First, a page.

Over the last few weeks, I have done extensive coverage of the toxic exposure at Ft. McClellan and the stories of America’s Veterans. I had the chance to speak with Jason Loring, CEO of EPC Films and Director of Toxic Service: The Soldiers Story.
BB: Why did you decide to create this documentary?
Jason Loring: Well it was probably two weeks after Ted learned of the toxic exposures out at Ft. McClellan, that he called me one night where he began to tell me of horrifically tragic tales from soldiers once stationed out at Ft. Mac, and how they and along with himself, have been exposed to some really bad, and I do mean bad stuff. His tales ended with one simple phrase: “I want to do a film for them!” And like a reflex test conducted by your doctor, I instinctively blurted out, “I’m in!” Never minding the film we had already started pre-production work on, I mean we dropped everything. That’s how important this project became to the both of us. The fact that men and women who served this country with honor are now being dismissed by the VA for medical coverage due to toxic exposures incurred in the line of duty was nothing less than disturbing, and disgusting. We had no choice. We had to make this film.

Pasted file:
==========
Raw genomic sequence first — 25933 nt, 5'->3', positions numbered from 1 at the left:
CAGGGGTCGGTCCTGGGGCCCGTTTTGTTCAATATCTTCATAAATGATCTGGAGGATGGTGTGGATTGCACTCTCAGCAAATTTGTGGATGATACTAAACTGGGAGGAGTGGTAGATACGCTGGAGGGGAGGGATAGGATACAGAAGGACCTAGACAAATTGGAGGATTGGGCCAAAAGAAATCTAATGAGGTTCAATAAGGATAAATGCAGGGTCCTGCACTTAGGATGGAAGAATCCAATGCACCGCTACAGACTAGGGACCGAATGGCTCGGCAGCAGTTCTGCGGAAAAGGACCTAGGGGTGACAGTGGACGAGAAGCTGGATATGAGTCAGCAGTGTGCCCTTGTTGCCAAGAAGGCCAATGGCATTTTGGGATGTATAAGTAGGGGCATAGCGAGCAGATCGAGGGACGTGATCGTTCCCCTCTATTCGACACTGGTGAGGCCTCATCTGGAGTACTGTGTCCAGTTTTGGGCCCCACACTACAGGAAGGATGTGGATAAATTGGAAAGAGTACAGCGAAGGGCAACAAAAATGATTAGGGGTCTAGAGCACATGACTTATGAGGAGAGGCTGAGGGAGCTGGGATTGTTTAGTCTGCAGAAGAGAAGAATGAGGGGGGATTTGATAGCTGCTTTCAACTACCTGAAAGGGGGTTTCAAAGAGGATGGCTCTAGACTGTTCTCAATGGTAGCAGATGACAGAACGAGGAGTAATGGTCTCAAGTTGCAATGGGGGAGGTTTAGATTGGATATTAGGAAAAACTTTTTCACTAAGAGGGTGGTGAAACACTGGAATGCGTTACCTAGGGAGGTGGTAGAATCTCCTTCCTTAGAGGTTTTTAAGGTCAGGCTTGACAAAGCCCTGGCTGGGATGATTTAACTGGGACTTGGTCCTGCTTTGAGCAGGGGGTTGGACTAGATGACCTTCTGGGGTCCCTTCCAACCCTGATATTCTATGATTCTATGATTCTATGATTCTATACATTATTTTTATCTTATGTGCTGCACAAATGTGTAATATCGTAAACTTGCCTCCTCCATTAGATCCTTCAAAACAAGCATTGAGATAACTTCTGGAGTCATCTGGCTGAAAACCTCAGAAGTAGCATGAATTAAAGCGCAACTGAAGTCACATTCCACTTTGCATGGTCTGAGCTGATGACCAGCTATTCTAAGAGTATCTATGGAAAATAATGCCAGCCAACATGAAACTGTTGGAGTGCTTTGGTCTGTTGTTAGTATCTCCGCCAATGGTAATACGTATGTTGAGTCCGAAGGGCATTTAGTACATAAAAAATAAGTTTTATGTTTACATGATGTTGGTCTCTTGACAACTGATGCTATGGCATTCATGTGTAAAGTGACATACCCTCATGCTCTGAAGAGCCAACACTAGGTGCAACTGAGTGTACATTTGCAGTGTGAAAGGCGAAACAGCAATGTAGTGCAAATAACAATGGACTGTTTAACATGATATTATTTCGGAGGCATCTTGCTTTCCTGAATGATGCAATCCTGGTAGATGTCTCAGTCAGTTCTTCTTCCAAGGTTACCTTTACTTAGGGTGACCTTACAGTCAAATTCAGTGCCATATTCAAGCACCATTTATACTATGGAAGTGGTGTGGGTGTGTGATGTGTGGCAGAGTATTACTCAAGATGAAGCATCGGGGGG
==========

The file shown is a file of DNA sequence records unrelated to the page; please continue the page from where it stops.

BB: How were you made aware of the toxic exposure at Ft. McClellan?
JL: This goes back to Ted once again. It began when Ted wanted to look up some old Army buddies online, and his search lead him to a Facebook Group for Ft. McClellan Vets. It was on this site that he learned about all of the lethal toxins that soldiers, were exposed to while stationed at Ft. Mac.
BB: How long have you been working on the film?
JL: We began work on this film March of this year (2014).
BB: How do you suggest people urge Congress to pass H.R. 411?
JL: Like any Bill, Initiative, or Proposition up before Congress, the key to having your voice being heard is to say something. Write a letter, send an email, call your representative directly, or take to social media, and make your point clearly and concisely. Spread the word if you will.